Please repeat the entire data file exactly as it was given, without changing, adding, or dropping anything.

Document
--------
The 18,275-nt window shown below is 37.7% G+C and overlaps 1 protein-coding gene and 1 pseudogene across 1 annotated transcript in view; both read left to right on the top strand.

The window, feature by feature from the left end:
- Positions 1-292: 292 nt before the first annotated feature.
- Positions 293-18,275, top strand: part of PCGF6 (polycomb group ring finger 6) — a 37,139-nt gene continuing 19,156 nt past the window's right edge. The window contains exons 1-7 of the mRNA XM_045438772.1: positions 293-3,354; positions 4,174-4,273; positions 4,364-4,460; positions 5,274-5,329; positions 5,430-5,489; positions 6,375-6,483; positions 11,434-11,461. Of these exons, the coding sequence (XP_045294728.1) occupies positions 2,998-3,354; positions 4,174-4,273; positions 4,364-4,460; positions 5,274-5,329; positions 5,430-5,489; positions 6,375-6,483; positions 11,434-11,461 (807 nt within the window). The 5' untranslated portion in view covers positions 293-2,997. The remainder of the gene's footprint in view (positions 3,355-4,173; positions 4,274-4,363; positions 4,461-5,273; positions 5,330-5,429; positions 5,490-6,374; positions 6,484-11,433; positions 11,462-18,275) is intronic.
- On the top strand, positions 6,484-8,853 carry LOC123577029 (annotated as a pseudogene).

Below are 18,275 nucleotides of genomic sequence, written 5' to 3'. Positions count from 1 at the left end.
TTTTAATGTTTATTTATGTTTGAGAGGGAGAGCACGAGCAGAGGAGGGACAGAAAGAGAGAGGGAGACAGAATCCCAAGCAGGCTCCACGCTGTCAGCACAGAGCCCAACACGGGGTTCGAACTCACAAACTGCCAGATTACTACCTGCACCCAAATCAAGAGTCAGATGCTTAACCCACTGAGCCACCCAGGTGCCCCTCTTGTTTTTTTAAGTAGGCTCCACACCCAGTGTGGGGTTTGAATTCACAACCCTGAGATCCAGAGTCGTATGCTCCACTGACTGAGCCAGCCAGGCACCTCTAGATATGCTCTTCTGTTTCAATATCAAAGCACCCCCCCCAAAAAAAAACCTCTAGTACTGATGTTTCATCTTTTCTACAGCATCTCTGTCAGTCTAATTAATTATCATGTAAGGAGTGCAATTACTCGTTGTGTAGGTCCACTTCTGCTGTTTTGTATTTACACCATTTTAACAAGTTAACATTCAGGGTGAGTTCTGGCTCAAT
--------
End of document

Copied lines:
The 18,275-nt window shown below is 37.7% G+C and overlaps 1 protein-coding gene and 1 pseudogene across 1 annotated transcript in view; both read left to right on the top strand.

The window, feature by feature from the left end:
- Positions 1-292: 292 nt before the first annotated feature.
- Positions 293-18,275, top strand: part of PCGF6 (polycomb group ring finger 6) — a 37,139-nt gene continuing 19,156 nt past the window's right edge. The window contains exons 1-7 of the mRNA XM_045438772.1: positions 293-3,354; positions 4,174-4,273; positions 4,364-4,460; positions 5,274-5,329; positions 5,430-5,489; positions 6,375-6,483; positions 11,434-11,461. Of these exons, the coding sequence (XP_045294728.1) occupies positions 2,998-3,354; positions 4,174-4,273; positions 4,364-4,460; positions 5,274-5,329; positions 5,430-5,489; positions 6,375-6,483; positions 11,434-11,461 (807 nt within the window). The 5' untranslated portion in view covers positions 293-2,997. The remainder of the gene's footprint in view (positions 3,355-4,173; positions 4,274-4,363; positions 4,461-5,273; positions 5,330-5,429; positions 5,490-6,374; positions 6,484-11,433; positions 11,462-18,275) is intronic.
- On the top strand, positions 6,484-8,853 carry LOC123577029 (annotated as a pseudogene).

Below are 18,275 nucleotides of genomic sequence, written 5' to 3'. Positions count from 1 at the left end.
TTTTAATGTTTATTTATGTTTGAGAGGGAGAGCACGAGCAGAGGAGGGACAGAAAGAGAGAGGGAGACAGAATCCCAAGCAGGCTCCACGCTGTCAGCACAGAGCCCAACACGGGGTTCGAACTCACAAACTGCCAGATTACTACCTGCACCCAAATCAAGAGTCAGATGCTTAACCCACTGAGCCACCCAGGTGCCCCTCTTGTTTTTTTAAGTAGGCTCCACACCCAGTGTGGGGTTTGAATTCACAACCCTGAGATCCAGAGTCGTATGCTCCACTGACTGAGCCAGCCAGGCACCTCTAGATATGCTCTTCTGTTTCAATATCAAAGCACCCCCCCCAAAAAAAAACCTCTAGTACTGATGTTTCATCTTTTCTACAGCATCTCTGTCAGTCTAATTAATTATCATGTAAGGAGTGCAATTACTCGTTGTGTAGGTCCACTTCTGCTGTTTTGTATTTACACCATTTTAACAAGTTAACATTCAGGGTGAGTTCTGGCTCAAT